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…and we’re not just talking about riflemen here – we’ve packed these sprues with as many weapon options and extras as we could – so – without any conversion work, you have the options to field the likes of Officers, Medics, Forward Observers, Infantry Squads, Sniper Teams, Bazooka Teams, and more!

Straight from the box, you have access to the likes of…

– M3 trench knife
– M1A1 Bazooka
– Field Glasses
– Mk II fragmentation hand grenade
– Colt M1911 .45 pistol
– M3 ‘Grease Gun’ SMG
– M1 Carbine
– M1903 Springfield rifle (with and without bayonet)
– M1 Garand rifle (with and without bayonet)
– Thompson sub-machine gun
– M1918 Browning automatic rifle
– Scoped M1903 springfield rifle
– M1897 trench shotgun
– Map Case
– Winchester Shotgun
– USN Corpsman’s bag
– Combat Knife
– Machete
– Entrenching Tool



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…and with a little chop here and a slice there, there’s a near-endless amount of units which you can represent on the tabletop battlefield using our USMC Sprues (which – of course, are available separately as well, in case you need just a few extra reinforcements!) – just take a look at this article, in which we showcase various conversions undertaken using the USMC sprue as a basis…

USMC sprue

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After your initial purchases, it’s time to give them some support in the form of some specialist kit, of course… so head on over to the US Marine Corps section of the Warlord webstore, and take a look at what’s on offer!

Here you’ll find many of the iconic and unmistakable pieces of equipment which allowed the Marines to overcome seemingly insurmountable odds time and again – such as the Water-cooled M1917 Machine Gun…


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Flamethrowers were used extensively by the Marines during their brutal assaults on the heavily dug-in Japanese positions throughout the Pacific. When assaulting tunnels and bunkers, the Marines would initially use grenades to clear enemy positions – following-up with a gout of flame to clear a hole in the lines.


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The M3A1 37mm anti-tank gun was in fact based upon the German Pak36 design – and was largely outdated by the time the Americans joined the war – however, the relatively poor Japanese armour which they faced meant that the 37mm was a common sight amongst the Marine ranks.



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Heavy Support


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When it came to armoured fighting in the Pacific, it all (essentially) boiled-down to two tanks for the US forces – the Sherman and the Stuart – both of which proved more-than-a-match for the Japanese armour which they faced.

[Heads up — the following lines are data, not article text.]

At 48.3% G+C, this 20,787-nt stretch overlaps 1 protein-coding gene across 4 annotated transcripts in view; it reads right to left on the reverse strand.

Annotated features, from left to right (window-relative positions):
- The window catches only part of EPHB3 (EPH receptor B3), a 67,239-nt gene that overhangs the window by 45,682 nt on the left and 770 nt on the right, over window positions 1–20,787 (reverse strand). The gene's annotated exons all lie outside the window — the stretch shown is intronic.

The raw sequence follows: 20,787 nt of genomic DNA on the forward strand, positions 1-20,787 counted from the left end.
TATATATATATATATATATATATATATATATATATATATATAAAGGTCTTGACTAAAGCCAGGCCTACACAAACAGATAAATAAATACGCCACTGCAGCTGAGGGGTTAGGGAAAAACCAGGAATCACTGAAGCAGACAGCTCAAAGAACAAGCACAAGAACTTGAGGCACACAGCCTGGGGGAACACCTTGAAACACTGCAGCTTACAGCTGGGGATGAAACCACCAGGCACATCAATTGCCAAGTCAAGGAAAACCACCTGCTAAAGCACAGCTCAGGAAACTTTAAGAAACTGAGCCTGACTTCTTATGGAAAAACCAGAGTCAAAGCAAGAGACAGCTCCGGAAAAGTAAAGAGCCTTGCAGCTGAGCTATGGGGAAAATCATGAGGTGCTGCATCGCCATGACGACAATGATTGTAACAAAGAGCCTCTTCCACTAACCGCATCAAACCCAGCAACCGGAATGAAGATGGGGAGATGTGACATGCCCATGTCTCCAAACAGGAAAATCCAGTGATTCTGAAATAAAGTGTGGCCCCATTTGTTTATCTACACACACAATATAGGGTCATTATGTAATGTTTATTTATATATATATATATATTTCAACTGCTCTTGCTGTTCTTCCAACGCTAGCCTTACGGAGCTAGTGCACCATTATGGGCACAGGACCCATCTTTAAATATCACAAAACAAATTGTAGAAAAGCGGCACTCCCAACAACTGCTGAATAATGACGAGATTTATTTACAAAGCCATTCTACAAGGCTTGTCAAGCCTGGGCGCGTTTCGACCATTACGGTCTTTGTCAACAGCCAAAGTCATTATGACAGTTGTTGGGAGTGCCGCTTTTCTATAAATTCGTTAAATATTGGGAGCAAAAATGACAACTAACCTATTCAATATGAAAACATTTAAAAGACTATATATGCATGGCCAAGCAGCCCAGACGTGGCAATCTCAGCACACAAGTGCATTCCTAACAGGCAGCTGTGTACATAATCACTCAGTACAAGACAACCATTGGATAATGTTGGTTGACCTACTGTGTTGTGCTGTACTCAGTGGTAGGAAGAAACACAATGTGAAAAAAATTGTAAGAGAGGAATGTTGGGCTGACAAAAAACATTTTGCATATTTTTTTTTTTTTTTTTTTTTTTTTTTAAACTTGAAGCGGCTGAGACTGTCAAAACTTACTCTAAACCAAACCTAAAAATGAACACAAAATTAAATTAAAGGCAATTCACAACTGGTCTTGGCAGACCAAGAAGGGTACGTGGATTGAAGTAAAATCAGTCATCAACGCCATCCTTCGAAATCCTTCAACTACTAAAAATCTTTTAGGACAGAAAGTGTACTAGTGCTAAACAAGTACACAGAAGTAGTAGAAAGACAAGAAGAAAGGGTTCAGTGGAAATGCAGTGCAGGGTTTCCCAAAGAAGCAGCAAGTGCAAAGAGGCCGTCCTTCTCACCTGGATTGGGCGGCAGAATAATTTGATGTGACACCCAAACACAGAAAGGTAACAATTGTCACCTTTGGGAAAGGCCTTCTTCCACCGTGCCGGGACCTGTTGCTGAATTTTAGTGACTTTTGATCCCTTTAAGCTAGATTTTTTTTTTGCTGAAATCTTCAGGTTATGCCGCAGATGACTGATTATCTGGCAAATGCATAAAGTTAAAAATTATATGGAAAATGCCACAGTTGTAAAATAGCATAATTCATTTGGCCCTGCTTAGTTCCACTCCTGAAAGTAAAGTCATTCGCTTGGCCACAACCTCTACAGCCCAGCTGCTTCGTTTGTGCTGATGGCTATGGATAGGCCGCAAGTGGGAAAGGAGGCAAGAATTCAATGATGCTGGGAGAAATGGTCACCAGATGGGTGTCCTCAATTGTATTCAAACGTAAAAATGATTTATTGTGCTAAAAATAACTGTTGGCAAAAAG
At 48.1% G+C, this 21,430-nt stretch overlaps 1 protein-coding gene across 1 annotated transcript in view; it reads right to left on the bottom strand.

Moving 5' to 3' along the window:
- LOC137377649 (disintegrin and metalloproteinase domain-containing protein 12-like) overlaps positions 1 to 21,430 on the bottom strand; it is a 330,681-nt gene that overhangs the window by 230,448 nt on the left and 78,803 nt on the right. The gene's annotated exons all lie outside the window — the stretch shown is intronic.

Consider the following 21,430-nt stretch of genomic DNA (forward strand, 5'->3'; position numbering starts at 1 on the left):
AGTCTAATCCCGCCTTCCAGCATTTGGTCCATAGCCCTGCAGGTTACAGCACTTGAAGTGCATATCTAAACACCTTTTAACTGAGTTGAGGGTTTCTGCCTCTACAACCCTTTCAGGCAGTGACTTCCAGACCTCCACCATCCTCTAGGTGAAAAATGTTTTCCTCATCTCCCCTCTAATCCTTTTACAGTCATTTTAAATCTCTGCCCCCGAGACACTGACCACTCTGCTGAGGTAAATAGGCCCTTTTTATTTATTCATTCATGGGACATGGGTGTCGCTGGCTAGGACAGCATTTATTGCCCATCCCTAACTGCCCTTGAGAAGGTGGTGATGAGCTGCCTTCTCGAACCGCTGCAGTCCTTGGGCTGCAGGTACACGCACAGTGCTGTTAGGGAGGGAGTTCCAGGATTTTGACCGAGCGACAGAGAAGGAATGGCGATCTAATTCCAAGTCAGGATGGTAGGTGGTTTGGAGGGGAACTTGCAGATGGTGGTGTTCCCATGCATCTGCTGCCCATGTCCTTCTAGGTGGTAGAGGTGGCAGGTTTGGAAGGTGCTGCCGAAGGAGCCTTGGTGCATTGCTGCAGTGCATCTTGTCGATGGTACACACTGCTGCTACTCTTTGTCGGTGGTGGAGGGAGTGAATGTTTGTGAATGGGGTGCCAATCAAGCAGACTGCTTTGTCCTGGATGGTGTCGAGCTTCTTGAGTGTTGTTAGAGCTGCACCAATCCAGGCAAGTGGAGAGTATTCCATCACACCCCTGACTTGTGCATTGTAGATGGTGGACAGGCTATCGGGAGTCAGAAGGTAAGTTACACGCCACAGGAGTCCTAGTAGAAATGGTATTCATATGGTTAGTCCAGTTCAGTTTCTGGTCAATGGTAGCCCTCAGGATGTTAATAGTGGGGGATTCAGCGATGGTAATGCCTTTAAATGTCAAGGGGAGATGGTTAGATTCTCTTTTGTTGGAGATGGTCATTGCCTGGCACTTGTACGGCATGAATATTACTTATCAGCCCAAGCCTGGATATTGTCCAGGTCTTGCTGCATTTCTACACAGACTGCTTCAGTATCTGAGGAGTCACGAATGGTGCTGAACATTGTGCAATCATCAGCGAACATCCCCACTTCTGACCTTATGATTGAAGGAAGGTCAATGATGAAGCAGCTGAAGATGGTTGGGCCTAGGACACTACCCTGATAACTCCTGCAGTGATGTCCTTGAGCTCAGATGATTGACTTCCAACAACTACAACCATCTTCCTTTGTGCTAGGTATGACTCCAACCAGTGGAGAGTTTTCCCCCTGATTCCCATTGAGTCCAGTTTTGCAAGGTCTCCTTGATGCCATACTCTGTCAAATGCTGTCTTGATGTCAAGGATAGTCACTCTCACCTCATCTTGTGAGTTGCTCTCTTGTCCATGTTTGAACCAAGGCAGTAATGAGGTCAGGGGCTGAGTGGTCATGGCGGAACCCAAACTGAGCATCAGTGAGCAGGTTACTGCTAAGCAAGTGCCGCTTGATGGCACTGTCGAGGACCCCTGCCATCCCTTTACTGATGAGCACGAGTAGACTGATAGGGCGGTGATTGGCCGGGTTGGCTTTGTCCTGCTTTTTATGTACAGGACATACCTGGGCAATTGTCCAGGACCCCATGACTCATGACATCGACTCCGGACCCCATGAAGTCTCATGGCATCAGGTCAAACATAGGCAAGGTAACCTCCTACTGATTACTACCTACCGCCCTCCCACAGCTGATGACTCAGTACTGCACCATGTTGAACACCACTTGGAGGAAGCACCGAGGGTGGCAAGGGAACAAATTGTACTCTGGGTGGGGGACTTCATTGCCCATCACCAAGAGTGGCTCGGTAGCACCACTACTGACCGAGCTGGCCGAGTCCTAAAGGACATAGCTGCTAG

These two iconic tanks saw numerous modifications, up-gunning and up-armouring throughout the war – with the likes of the Sherman 105mm, the Zippo, the Stuart Satan, the M8 Scott all seeing action in the Pacific.

When looking at historical photographs of the Pacific conflict, you’ll soon notice that the Marine tanks were more often than not covered in stowage, packs, improvised armour, and all sorts of other weird and wonderful apparatus… here at Warlord, we sell the likes of the Sand Bag armoured Sherman – and Wooden Armoured Shermans (both the 75mm and 76mm)  – and there’s scope for some of the less-common field modifications in, explored in this article. 



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Amphibious Landings

One of the more unusual-looking USMC apparatus was/is the LVT – the ‘Landing Vehicle, Tracked’ – a fully amphibious troop transport designed specifically for beach assaults in the Pacific Theatre.

The most numerous of the LVT series was the LVT-4 ‘Buffalo’ – armed with machine guns and able to transport two fully equipped squads of Marines – it proved invaluable in the island-to-island fighting of the Pacific campaign.

After it’s introduction during the battle of Tarawa, new, armoured versions were developed alongside fire-support variants… There were numerous variants which are ripe targets for conversion opportunity. You can find guidance in this article


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Getting Your Army Table Ready

An army is never really ready for combat until all painted up. Thankfully, we’ve got helpful hints and tips for you. Take a look both at this article by our very own studio painter, Andres, that provides guidance in painting camo patterns – and at the US Painting Guide which is available via the Warlord webstore!

Dan Hewitson
Dan can often be found contemplating the mound of unpainted minis building up under his desk. He has a tendency to roll lots of ones. He also has a tendency to complain about rolling lots of ones.